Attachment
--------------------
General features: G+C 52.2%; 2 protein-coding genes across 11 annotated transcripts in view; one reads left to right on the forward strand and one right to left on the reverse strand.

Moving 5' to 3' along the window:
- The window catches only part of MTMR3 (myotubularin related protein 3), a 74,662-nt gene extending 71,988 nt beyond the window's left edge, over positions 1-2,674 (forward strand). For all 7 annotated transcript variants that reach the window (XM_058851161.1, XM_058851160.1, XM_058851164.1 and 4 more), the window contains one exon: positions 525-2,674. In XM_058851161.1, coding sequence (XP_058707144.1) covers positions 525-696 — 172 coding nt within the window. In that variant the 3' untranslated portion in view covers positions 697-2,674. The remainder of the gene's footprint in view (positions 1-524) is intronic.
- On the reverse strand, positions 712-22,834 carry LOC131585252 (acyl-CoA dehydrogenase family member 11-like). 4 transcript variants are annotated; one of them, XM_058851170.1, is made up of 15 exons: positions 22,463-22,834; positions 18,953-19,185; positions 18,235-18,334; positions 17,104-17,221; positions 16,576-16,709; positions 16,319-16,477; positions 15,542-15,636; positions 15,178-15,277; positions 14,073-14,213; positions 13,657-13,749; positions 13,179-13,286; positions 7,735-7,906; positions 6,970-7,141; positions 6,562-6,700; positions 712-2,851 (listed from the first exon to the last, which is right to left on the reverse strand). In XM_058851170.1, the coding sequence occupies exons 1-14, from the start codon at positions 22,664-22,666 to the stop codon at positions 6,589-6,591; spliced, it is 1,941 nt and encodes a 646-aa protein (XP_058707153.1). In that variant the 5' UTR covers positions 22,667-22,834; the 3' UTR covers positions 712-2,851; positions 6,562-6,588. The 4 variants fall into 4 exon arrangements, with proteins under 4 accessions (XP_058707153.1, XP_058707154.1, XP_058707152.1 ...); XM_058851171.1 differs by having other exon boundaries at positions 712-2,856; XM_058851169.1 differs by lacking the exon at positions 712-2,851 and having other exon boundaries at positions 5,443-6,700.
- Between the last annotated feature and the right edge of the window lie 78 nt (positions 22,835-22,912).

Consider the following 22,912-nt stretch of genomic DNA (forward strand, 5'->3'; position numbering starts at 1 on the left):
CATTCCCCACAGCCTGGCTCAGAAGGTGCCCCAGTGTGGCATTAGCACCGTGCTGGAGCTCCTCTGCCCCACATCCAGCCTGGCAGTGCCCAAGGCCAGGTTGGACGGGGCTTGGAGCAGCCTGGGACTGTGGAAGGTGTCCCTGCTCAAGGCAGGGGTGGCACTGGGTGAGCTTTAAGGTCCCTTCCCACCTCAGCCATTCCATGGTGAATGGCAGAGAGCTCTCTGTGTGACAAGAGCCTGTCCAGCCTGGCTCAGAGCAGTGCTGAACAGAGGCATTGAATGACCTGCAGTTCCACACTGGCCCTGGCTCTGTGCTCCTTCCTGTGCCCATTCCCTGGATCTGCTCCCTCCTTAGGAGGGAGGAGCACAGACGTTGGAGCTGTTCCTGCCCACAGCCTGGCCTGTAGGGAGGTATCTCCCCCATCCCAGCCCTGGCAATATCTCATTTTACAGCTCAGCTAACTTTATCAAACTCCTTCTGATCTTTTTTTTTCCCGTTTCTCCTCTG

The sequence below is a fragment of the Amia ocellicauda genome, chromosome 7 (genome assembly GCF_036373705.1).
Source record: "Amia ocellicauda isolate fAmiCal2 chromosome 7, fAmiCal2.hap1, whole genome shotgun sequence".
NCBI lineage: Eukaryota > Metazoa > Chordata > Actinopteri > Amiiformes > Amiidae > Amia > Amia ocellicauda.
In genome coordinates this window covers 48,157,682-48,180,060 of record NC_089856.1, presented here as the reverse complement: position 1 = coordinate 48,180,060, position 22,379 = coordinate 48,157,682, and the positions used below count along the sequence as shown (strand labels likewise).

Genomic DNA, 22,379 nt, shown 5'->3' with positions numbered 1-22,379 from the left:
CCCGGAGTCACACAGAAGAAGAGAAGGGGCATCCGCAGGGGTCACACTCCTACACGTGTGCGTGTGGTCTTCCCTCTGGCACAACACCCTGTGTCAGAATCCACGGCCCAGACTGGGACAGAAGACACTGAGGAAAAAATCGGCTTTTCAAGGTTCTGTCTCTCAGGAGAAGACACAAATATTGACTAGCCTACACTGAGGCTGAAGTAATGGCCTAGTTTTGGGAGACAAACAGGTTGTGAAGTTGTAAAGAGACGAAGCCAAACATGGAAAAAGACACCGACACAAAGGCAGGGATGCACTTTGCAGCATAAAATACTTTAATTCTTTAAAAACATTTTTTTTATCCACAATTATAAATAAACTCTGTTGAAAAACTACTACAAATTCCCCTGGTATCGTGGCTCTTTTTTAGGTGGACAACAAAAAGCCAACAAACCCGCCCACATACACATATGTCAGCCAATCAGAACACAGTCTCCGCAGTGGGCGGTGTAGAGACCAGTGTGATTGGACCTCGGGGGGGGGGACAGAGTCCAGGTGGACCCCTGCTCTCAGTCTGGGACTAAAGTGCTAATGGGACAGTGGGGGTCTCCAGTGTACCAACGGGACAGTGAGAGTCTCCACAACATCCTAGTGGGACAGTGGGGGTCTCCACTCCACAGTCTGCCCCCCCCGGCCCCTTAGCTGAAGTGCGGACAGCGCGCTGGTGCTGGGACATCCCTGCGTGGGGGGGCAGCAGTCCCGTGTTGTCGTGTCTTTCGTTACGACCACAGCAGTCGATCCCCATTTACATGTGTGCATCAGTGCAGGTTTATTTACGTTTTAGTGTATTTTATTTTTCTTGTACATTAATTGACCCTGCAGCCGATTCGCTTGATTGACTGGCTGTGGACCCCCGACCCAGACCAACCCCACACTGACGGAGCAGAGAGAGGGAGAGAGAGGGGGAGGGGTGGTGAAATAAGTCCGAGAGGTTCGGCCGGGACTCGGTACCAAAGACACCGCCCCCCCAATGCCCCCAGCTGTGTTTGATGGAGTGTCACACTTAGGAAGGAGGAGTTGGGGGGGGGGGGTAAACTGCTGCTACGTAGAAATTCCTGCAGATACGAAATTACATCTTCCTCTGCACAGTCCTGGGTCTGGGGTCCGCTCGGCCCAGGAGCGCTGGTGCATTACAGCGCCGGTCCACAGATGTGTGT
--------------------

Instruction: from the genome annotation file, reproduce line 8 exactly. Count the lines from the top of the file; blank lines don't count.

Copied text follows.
The sequence below is a fragment of the Amia ocellicauda genome, chromosome 7 (genome assembly GCF_036373705.1).